Mintel: Nutritional Messaging Not Lost on Young People

CHICAGO — The eating habits of children and teens may not be so bad after all, show the findings of a Mintel study.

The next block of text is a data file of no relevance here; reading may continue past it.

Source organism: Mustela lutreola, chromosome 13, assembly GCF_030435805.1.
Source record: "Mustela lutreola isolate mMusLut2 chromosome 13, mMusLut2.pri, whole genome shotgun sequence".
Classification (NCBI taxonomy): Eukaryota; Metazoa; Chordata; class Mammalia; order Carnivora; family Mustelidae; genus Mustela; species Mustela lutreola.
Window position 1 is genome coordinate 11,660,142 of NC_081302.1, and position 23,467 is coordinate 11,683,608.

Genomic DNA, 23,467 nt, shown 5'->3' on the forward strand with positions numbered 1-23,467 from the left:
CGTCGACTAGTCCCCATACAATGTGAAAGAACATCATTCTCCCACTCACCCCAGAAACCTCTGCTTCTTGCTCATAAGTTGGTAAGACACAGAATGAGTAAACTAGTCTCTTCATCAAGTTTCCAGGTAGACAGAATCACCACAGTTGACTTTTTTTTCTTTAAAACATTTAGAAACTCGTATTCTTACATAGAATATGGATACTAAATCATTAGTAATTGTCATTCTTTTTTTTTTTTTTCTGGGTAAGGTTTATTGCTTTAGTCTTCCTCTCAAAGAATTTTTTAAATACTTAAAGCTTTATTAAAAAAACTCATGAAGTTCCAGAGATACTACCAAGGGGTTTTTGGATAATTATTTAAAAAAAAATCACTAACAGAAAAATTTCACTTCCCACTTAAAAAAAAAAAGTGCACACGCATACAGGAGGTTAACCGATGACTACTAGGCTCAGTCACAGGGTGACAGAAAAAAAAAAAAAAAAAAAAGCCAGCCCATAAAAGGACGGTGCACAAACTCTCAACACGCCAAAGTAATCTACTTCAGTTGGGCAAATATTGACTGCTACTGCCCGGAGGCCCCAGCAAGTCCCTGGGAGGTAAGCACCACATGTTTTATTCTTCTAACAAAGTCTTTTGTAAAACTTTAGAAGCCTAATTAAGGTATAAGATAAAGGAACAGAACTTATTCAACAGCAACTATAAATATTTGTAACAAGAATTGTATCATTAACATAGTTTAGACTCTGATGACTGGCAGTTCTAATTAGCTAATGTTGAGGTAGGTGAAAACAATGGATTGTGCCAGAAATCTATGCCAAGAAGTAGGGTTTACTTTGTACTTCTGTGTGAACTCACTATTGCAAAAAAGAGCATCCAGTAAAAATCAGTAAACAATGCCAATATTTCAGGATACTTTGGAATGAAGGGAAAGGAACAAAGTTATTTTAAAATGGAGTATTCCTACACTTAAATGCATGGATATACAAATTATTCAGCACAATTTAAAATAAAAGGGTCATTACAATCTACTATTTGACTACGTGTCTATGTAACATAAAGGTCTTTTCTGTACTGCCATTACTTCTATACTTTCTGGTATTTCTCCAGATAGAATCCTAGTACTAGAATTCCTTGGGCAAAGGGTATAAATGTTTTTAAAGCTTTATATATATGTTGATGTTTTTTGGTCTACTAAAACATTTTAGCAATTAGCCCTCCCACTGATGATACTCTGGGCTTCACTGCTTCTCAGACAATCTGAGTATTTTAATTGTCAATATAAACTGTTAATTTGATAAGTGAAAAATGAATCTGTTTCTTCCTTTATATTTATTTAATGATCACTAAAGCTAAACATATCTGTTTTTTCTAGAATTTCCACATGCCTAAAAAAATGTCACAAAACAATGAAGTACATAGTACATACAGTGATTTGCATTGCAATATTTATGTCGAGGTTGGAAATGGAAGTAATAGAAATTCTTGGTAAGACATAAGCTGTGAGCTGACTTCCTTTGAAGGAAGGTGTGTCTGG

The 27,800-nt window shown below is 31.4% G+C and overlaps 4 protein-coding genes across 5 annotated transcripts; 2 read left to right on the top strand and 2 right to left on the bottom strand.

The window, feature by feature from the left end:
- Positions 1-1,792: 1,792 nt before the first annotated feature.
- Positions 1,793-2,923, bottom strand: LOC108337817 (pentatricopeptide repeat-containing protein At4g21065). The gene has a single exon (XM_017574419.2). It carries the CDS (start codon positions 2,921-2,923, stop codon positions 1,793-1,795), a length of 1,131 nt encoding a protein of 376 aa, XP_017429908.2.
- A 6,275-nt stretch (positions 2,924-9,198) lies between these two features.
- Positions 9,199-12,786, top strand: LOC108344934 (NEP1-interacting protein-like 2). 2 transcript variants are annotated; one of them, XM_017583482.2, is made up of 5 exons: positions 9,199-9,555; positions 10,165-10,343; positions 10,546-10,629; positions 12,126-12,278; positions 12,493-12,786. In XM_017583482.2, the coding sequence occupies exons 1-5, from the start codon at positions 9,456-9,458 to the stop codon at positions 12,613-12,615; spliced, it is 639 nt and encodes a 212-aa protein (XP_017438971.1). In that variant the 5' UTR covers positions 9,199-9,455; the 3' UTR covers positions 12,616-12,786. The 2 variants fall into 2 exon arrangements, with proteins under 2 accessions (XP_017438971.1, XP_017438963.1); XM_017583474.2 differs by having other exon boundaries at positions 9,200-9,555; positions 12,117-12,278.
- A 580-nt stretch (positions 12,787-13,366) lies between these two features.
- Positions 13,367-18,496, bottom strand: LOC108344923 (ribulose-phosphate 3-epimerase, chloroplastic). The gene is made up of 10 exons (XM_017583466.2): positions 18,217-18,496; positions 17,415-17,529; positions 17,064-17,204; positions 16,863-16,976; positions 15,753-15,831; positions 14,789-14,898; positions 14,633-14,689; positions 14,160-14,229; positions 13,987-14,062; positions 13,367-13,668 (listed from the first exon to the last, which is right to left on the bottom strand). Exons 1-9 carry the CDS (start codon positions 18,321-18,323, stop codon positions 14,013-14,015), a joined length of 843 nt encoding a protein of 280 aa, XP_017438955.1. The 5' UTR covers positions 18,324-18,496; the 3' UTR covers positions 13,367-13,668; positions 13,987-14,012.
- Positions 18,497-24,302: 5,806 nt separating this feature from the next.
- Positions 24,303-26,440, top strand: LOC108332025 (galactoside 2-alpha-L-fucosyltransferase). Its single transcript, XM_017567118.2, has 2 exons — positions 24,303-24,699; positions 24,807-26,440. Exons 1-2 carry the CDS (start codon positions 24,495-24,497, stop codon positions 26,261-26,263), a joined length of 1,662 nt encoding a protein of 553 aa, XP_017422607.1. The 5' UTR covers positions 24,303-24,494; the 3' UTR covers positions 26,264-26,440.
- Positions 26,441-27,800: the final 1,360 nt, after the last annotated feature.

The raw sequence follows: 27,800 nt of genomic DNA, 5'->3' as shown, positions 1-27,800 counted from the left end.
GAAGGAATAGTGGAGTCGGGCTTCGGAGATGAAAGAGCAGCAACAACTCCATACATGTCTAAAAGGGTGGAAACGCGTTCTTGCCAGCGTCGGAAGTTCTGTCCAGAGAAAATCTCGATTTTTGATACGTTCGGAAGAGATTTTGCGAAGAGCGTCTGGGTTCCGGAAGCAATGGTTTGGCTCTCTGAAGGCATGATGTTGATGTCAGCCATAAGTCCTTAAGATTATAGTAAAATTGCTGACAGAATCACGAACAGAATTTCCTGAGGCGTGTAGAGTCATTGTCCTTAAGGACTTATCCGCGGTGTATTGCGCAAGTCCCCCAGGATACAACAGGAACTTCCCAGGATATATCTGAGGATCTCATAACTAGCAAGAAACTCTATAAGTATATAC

CHICAGO — The eating habits of children and teens may not be so bad after all, show the findings of a Mintel study. When asked why they eat what they eat 42% of kids and teens polled said it was to gain more energy, 35% purposefully eat foods that are rich in vitamins and nutrients, 25% try to eat foods that are low in fat and 22% look for foods low in sugar. The majority of young people are eating most meals at home. Sixty-five percent of respondents said they eat dinner at home at least five times a week, and 33% do so daily. "Health and wellness campaigns have impacted kids' and teens' food perceptions, but they haven't completely changed their eating habits” said Chris Haack, senior analyst at Mintel, in a statement. “Companies need to find ways to reinvent home-based meals and energize healthy snacking, so today's youth can see the benefits of better nutrition and take action.” Teens may be more receptive to these foods. When asked about their attitudes toward food, 66% said they believe that “eating gives you energy/vitality,” while 61% said “it’s important to eat a balanced diet.”

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